For years, allergists were assured that changes in health care delivery would revolutionize the way they practiced medicine. Have predictions fulfilled their expectations?
In the annual Bela Schick Lecture, which has traditionally focused on the future of allergy, Allen Meadows, MD, FACAAI, asked Is it FINALLY a Brave New World? with the overarching theme of, “the more things change, the more they stay the same.”
“We have been promised that new systems being proposed for medicine will change the future of medicine forever. But none, except Medicare, have quite lived up to the hype,” said Dr. Meadows, Advocacy Council chair.
In his forward-looking presentation, he explored furtive promises in the light of past failures by comparing and contrasting the successes of various health plan types and initiatives, including:
- Health maintenance organizations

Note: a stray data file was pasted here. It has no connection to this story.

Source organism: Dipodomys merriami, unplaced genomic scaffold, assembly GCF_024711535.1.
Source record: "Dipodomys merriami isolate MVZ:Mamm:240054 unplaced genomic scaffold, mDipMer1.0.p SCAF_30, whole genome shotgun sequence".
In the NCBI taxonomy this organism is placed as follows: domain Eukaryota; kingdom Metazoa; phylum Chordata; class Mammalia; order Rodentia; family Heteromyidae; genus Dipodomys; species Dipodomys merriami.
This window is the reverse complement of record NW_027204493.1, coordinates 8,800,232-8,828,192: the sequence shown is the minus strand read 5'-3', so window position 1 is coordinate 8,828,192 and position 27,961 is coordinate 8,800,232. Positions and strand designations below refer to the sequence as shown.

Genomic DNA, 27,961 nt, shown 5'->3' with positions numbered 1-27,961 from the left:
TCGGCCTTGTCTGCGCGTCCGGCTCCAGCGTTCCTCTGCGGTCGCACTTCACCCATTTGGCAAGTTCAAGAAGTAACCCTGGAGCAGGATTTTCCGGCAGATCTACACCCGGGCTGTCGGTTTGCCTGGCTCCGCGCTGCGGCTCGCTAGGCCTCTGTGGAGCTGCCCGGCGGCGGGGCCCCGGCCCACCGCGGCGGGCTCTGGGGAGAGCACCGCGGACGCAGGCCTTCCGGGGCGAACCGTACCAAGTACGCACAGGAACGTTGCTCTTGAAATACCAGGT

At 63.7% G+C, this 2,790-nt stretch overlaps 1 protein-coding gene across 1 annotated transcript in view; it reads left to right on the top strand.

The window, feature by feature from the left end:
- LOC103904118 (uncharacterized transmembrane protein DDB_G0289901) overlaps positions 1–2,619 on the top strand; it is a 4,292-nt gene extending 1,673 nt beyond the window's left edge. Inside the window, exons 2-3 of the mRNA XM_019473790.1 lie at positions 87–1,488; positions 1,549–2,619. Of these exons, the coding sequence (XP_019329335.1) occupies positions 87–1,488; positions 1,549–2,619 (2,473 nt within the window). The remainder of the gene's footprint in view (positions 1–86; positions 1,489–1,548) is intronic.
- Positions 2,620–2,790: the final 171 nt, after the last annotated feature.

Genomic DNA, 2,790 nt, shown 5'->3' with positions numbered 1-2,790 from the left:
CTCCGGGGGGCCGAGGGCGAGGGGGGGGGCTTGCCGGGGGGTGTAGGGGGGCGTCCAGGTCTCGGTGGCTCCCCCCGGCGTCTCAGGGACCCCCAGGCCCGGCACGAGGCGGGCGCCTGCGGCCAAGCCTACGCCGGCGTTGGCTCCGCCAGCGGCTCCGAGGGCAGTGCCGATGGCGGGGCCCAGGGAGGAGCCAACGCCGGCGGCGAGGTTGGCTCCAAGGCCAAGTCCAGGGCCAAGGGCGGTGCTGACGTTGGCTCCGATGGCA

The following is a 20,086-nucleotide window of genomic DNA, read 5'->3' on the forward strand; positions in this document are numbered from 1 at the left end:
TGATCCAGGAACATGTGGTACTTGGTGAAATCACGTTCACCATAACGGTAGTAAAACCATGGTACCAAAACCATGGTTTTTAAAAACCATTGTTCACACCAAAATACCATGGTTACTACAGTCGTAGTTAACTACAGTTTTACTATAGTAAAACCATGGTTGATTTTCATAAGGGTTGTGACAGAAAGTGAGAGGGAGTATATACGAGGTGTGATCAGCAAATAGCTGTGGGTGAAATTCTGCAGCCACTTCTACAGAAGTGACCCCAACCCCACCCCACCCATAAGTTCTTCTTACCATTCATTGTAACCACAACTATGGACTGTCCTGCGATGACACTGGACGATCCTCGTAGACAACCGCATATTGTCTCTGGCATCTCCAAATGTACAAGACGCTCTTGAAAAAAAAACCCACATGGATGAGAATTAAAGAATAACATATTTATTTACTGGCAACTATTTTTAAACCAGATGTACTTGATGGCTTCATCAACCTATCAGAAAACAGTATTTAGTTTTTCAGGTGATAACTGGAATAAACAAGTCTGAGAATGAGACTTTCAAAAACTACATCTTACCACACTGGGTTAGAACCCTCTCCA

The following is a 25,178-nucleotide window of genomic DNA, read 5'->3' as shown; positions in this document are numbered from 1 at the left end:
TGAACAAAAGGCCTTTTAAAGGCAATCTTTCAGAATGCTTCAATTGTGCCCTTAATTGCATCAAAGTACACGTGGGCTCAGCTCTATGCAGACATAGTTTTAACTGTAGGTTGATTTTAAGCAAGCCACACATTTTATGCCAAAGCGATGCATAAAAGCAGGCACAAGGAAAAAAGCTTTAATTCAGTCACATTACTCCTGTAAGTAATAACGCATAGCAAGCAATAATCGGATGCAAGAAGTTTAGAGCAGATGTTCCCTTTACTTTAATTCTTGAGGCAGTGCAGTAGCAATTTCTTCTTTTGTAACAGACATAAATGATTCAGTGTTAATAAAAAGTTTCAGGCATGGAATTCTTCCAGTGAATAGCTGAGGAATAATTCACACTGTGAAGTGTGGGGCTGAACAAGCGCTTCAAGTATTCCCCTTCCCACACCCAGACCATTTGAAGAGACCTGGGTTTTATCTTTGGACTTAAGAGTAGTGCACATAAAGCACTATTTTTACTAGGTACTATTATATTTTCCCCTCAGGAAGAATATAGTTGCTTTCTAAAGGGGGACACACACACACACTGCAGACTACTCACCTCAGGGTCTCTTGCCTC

- Accountable care organizations
- Alternative payment models
- EHRs and ePrescribing
How have these initiatives improved the way allergists practice medicine to date? What have they taught us about the capacity of the health care delivery system to best serve our patients and our practices?
“EHR’s are a complete disaster: they are designed to get us paid, not take care of patients,” said Dr. Meadows. “Why not eliminate the antiquated requirement of the detailed history and instead accept an up-to-date electronic flowsheet, or decision-making tool, to get paid.”
“I’d like to see a system where doctors are only held accountable for variables they can control, and held harmless for expenses out of their control. In the past, capitated plans put doctors at risk for expenditures they could not control. The past systems created unhealthy competition between specialists and primary doctors. I’d like to see a system designed that creates a TRUE partnership, where BOTH are rewarded for good outcomes. In the final analysis, I hope the clinician who listens to his patients and puts them first will be rewarded.”